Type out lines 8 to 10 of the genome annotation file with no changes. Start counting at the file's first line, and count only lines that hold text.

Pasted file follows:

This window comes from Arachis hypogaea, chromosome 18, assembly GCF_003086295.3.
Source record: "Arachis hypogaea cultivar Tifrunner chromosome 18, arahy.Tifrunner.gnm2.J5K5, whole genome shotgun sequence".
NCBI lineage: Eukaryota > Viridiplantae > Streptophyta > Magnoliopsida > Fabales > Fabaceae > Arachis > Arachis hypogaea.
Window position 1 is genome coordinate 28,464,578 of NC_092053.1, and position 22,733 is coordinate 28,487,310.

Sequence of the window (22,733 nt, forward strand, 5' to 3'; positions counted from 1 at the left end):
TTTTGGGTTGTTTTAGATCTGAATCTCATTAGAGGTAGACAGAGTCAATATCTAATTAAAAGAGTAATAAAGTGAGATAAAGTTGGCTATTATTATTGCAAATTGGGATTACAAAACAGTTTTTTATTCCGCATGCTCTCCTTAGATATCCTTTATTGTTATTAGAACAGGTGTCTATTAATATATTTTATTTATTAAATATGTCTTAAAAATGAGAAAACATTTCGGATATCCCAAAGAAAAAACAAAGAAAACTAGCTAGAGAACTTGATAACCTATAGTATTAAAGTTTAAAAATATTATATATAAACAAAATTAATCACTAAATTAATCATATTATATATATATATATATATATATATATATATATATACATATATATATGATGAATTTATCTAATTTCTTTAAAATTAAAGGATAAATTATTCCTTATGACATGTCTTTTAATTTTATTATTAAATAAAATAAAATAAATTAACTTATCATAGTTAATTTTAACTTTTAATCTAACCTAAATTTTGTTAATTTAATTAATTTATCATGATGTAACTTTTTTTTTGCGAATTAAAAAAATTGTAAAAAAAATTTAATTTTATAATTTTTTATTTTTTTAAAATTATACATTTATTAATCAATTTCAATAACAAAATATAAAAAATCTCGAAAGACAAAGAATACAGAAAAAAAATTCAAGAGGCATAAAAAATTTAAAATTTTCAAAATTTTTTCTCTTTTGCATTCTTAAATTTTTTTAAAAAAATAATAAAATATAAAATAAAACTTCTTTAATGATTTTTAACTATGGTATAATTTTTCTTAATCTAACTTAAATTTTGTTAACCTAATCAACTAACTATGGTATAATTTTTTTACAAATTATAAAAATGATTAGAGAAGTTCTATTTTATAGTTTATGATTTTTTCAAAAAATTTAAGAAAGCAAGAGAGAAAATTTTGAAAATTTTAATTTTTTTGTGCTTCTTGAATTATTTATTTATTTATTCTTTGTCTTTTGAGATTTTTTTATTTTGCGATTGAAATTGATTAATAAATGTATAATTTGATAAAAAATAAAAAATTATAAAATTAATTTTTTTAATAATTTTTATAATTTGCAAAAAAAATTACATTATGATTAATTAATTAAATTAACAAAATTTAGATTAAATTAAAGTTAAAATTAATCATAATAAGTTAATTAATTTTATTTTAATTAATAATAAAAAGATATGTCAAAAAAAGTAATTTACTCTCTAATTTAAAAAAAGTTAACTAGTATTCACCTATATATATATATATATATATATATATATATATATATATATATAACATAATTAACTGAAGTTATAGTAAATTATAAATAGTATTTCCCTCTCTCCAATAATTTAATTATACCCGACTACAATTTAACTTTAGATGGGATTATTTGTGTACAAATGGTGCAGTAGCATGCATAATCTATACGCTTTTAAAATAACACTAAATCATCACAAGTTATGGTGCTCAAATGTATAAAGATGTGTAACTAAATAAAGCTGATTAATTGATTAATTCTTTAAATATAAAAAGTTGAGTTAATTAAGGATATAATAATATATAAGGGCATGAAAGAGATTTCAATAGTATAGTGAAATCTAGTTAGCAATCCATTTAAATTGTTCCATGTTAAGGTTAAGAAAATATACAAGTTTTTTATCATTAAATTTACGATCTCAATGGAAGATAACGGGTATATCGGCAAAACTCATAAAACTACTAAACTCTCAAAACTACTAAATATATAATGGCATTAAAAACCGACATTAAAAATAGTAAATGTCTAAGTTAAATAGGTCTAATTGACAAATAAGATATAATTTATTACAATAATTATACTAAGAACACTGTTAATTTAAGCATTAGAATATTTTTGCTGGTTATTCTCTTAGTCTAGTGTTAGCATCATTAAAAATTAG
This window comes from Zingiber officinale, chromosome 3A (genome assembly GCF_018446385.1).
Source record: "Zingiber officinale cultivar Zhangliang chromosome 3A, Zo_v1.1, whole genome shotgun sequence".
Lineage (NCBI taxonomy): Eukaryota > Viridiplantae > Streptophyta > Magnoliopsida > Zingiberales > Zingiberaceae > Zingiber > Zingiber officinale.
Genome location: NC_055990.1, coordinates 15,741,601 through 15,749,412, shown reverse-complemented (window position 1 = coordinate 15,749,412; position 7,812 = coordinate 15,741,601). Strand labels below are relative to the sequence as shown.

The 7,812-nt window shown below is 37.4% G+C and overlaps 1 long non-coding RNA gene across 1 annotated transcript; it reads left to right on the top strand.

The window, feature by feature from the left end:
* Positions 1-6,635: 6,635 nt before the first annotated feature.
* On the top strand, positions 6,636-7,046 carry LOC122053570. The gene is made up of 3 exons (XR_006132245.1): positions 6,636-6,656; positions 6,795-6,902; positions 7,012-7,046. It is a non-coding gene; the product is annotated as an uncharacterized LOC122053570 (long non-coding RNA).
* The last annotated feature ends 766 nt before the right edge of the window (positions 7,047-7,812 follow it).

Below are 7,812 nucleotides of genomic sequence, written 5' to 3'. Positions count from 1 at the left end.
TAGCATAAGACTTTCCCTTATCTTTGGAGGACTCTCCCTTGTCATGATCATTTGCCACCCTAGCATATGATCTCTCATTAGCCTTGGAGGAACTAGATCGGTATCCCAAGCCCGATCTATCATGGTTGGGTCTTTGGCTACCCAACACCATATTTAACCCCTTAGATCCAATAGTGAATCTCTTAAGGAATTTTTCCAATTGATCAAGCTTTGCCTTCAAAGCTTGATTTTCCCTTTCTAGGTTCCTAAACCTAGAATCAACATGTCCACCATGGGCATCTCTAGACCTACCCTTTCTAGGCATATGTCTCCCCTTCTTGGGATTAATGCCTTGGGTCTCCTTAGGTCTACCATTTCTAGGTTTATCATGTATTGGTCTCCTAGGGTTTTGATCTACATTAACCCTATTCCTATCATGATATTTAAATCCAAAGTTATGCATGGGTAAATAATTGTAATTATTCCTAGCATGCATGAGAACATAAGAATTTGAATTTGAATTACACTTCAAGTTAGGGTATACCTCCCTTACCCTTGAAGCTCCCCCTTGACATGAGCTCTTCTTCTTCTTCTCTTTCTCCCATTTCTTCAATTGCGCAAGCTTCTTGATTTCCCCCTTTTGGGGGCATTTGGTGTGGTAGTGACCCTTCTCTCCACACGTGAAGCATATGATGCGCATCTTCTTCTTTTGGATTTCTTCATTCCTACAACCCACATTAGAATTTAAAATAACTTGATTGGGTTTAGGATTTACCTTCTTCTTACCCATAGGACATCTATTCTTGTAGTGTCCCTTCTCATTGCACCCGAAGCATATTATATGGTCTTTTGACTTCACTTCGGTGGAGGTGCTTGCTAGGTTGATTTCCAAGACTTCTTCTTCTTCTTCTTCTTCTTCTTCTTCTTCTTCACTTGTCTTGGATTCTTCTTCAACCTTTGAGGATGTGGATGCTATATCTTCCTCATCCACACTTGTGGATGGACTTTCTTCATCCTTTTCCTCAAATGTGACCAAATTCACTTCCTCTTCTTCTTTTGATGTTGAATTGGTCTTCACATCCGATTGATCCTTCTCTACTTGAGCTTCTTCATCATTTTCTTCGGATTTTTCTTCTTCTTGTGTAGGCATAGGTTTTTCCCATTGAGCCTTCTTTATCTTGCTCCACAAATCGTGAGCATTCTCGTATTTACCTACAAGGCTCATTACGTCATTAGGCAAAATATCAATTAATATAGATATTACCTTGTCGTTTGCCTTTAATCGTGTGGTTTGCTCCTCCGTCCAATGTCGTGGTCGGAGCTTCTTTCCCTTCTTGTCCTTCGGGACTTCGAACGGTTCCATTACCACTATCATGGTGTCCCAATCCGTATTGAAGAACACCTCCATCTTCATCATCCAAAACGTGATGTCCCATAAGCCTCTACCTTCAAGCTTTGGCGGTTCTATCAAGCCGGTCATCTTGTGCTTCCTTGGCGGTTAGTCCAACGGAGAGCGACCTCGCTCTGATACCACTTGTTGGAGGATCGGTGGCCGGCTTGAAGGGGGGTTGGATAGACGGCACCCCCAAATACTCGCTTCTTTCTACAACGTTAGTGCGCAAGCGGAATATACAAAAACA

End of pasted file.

Source record: "Zingiber officinale cultivar Zhangliang chromosome 3A, Zo_v1.1, whole genome shotgun sequence".
Lineage (NCBI taxonomy): Eukaryota > Viridiplantae > Streptophyta > Magnoliopsida > Zingiberales > Zingiberaceae > Zingiber > Zingiber officinale.
Genome location: NC_055990.1, coordinates 15,741,601 through 15,749,412, shown reverse-complemented (window position 1 = coordinate 15,749,412; position 7,812 = coordinate 15,741,601). Strand labels below are relative to the sequence as shown.